Every couple of days, I get an email from the Digital Photography School that has links to photography tips. I often don’t completely agree with the tips, but what I do agree with is the overriding principal of mindful photography. While we might not always agree on how to accomplish something, we always agree that it starts with knowing what we want to accomplish,. Recently, in an article on Street Portraits, I read Before approaching a person to ask him or her if you can take a photo, have your settings spot on. When they say yes, lift your arms and snap snap snap, say thank you, and walk away. Easy.
I have learned to take a different approach. Years ago, I signed up for a class in Portrait Photography at the Omega Institute. The course was cheap, but getting there was – with airfare to New York and then driving to Rhinebeck – too dear and I never got to the class. But the sub line, A portrait is an artifact of a relationship., has transformed my travel photography.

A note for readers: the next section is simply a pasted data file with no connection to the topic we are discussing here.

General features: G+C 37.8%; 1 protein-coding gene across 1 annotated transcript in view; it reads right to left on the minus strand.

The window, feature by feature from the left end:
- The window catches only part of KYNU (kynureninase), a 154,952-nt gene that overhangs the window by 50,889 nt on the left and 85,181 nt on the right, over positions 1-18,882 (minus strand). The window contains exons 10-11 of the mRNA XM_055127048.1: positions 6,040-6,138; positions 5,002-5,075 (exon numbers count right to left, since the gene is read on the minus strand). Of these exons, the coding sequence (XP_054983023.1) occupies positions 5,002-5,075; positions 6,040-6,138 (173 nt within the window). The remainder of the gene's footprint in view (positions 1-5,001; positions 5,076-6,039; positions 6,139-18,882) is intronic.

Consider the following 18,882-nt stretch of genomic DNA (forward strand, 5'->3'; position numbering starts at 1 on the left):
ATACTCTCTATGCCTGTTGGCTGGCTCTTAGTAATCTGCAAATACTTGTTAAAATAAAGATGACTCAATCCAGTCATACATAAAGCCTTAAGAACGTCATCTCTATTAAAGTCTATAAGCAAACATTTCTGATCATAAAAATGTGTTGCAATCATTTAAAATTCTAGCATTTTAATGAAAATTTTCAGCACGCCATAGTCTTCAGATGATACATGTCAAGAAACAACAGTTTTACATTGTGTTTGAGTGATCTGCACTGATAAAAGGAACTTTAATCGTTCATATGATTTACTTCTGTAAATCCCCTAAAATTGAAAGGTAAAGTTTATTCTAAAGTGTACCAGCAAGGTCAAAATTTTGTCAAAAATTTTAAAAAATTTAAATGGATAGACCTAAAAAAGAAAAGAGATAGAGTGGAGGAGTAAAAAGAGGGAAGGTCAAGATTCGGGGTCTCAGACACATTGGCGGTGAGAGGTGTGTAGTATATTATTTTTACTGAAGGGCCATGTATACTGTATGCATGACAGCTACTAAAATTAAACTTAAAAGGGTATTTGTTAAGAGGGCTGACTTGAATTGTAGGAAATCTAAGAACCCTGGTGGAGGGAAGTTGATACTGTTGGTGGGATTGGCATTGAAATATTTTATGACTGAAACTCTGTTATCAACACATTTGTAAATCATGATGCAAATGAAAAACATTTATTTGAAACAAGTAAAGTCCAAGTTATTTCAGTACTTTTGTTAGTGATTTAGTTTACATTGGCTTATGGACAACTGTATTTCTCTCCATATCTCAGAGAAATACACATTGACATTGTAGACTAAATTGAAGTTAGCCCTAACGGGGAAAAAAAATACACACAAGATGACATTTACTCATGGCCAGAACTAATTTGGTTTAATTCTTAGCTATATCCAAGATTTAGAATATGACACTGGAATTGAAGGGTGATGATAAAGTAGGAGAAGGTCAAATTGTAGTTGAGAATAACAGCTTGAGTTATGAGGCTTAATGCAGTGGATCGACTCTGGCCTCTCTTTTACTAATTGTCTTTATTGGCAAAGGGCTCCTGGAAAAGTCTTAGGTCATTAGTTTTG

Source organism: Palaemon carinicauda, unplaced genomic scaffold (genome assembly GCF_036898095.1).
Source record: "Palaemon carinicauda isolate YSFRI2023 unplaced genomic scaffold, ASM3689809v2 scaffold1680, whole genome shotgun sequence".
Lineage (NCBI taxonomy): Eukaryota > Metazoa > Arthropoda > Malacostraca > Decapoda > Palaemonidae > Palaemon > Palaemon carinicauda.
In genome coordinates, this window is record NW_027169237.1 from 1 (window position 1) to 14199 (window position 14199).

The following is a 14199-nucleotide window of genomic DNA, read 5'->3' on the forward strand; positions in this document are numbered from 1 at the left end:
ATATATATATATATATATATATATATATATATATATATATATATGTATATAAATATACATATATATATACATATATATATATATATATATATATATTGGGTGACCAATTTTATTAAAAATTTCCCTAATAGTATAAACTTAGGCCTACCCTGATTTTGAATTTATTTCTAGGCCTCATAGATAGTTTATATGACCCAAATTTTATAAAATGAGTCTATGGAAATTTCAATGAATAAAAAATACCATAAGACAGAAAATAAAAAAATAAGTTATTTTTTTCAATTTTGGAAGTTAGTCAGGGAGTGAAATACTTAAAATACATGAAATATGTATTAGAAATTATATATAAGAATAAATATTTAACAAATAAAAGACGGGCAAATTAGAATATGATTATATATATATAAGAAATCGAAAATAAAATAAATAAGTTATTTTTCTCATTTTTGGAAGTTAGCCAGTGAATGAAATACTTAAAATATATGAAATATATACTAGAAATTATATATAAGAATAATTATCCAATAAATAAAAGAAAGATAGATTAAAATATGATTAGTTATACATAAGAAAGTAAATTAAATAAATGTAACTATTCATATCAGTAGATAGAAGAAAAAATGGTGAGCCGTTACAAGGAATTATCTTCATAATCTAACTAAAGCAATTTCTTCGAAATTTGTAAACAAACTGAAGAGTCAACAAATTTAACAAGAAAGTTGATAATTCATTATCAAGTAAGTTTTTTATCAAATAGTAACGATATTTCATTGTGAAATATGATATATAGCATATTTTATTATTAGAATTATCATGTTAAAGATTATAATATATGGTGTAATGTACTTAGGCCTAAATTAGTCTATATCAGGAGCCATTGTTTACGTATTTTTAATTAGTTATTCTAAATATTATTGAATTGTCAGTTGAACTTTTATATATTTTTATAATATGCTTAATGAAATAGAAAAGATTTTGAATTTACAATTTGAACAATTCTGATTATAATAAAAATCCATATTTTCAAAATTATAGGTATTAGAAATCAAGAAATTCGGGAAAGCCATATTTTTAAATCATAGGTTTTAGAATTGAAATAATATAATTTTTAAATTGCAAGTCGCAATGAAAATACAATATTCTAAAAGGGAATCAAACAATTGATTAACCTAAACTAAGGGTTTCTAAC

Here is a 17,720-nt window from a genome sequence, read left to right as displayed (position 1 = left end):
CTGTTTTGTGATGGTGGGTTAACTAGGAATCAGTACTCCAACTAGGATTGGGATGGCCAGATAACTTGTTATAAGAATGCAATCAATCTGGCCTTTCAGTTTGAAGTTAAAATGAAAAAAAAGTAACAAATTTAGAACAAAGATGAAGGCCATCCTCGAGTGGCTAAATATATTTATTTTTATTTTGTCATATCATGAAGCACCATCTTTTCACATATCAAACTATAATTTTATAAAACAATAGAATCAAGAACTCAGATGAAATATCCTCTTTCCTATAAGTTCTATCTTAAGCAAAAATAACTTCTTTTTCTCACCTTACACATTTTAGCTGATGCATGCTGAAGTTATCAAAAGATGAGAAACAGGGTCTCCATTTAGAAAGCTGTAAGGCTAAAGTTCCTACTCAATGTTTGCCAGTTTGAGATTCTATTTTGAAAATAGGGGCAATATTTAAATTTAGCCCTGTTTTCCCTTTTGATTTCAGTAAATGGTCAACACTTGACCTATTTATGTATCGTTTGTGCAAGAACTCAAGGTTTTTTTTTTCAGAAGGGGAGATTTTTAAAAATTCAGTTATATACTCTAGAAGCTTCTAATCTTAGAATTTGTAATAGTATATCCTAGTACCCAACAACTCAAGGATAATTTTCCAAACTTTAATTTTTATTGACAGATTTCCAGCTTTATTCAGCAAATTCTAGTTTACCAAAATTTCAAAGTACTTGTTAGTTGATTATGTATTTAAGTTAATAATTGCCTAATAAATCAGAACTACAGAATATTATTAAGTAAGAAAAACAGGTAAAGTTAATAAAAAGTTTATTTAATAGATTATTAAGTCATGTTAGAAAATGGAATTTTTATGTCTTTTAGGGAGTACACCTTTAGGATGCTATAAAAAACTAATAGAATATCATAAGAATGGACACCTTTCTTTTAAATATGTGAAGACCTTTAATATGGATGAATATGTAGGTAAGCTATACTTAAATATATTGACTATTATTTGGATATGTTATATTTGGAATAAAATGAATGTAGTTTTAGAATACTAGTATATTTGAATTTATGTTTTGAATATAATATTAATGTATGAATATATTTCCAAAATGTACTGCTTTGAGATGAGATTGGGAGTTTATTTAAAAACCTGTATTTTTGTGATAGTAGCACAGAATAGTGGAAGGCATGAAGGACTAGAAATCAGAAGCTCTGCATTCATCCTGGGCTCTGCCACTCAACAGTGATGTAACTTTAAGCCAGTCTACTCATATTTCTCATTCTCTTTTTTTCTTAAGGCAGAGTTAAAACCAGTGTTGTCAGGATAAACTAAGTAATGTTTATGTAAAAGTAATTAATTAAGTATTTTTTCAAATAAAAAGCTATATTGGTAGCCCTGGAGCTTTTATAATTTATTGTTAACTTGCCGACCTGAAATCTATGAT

Ever since, I have slowed down. When I see an interesting local, rather than try to grab a shot or shoot as fast as possible, I stop to ask. I try to to banter back and forth a little bit, even if it is only with sign language. I establish a mini relationship. Counter intuitively, when I used to be as quick as possible, it was often an intrusion, I was obviously trying to steel a photo; by having a relationship, even if only for five minutes, I honor the person. This is especially true when traveling in countries where people normally don’t like their picture being taken.
I have gone from a fifty tries and three successes – using the term success very loosely – to ten tries and ten successes. I know that the woman above is named Maria and she comes from Nebaj, Guatemala, that she was raised in an orphanage and her sister orphan is also named Maria. I know that they find humor in calling themselves sisters and both having the same name.
Here are several samples: